Fri, Feb 25, 2011 - Page 3 News List

PRC envoy ‘excited’ by visit to south

BIG BROTHER?Chen Yunlin said the two sides of the Taiwan Strait are like brothers and only family members separated for a long time could understand such feelings

By Ko Shu-ling  /  Staff Reporter, in GREATER KAOHSIUNG

Association for Relations Across the Taiwan Strait Chairman Chen Yunlin, center, wearing a red tie, arrives at Zuoying High Speed Rail station in Greater Kaohsiung yesterday amid heavy security.

Photo: CNA

Association for Relations Across the Taiwan Strait (ARATS) Chairman Chen Yunlin (陳雲林) yesterday said he was “excited” about his first visit to the Democratic Progressive Party (DPP) stronghold of southern Taiwan as the second leg of his six-day trip took him to Greater Kaohsiung.

Chen, who arrived in Taipei on Wednesday, is leading a delegation of more than 50 Chinese businessmen and government officials in meetings with business leaders in Grater Kaohsiung.

Chen said the purpose of his visit to Greater Kaohsiung was simple.

“We want to seek the possibility of development,” Chen said. “The development is mine, yours and ours ... We come to discuss with you the economic development here, especially on how your small- and medium-size businesses can work together with their mainland counterparts so they can make up for each other’s deficiencies.”

When both sides become more affluent, Chen said, China’s unemployment problem could be resolved and so would Taiwan’s.

Lin Pao-chuan (林保川), director of Kaohsiung Chamber of Industry, described Chen as a “businessman and politician” and said he hoped Chen’s visit could help the economic development of Greater Kaohsiung following the merger of Kaohsiung City and Kaohsiung County in December.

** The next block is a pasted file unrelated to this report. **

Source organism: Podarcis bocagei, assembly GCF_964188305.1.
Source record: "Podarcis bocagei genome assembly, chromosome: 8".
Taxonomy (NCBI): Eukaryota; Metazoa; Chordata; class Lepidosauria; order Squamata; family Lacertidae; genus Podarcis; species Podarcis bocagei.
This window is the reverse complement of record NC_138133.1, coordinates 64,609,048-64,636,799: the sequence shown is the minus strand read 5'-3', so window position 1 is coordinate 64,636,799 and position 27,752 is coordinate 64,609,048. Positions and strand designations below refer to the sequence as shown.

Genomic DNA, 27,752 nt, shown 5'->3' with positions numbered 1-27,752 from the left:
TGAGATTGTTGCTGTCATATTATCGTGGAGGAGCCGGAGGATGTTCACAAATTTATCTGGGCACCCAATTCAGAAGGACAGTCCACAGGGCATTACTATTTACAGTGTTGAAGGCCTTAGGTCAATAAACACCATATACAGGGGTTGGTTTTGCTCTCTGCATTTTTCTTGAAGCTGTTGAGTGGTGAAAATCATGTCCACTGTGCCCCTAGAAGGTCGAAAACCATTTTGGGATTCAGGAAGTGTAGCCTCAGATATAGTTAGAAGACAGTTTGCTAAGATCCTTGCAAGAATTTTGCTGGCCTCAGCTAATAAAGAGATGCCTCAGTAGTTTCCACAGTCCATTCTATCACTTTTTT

“Today’s small step is a giant step for the development of the city’s economy,” he said.

John Yeh (葉致中), director of the Kaohsiung Commerce and Trade Development Association, urged Taipei and Beijing to work together, saying that only through cooperation could the two sides create a win-win scenario.

“The mainland has the market and also many problems that need the help of Taiwan,” he said. “Taiwan has the talent and know-how, but it also has some problems that need the help of the mainland.”

To find a solution for both, Yeh said, the two sides must deepen their bilateral exchanges and build mutual trust.

While nothing substantial was discussed during yesterday’s meeting, Yeh said talking helped both sides to better understand each other.

“Today is a good start,” he said.

Greater Kaohsiung Mayor Chen Chu (陳菊) did not attend yesterday’s meeting. Yeh said she had not been invited, citing time constraints and the business nature of the meeting.

After the closed-door forum, Chen visited the Nantze Export Processing Zone and Buddhist Master Hsing Yun (星雲法師) at the Fo Guang Shan Monastery (佛光山) in the afternoon.

Hsing Yun, who is considered sympathetic to the Chinese Nationalist Party (KMT), said interactions are important in interpersonal relations.

“It doesn’t matter who interacts with whom because in the end we are one family,” he said. “We don’t ask where our visitors come from. We are all Chinese ... we are all proud of being Chinese.”

Chen said the relationship between the two sides of the Taiwan Strait is like that of brothers and only family members separated for a long period of time can understand such feelings.

“The feelings I just mentioned are shared by members of my delegation,” he said. “I also want to thank the dedication of the Master who has helped people on both sides of the Taiwan Strait join forces in the great endeavor of invigorating the Chinese nation.”

Soon after Chen finished talking, former KMT chairman Wu Poh-hsiung (吳伯雄) called Chen on his cellphone and the two chatted briefly while Chen was still on the podium.

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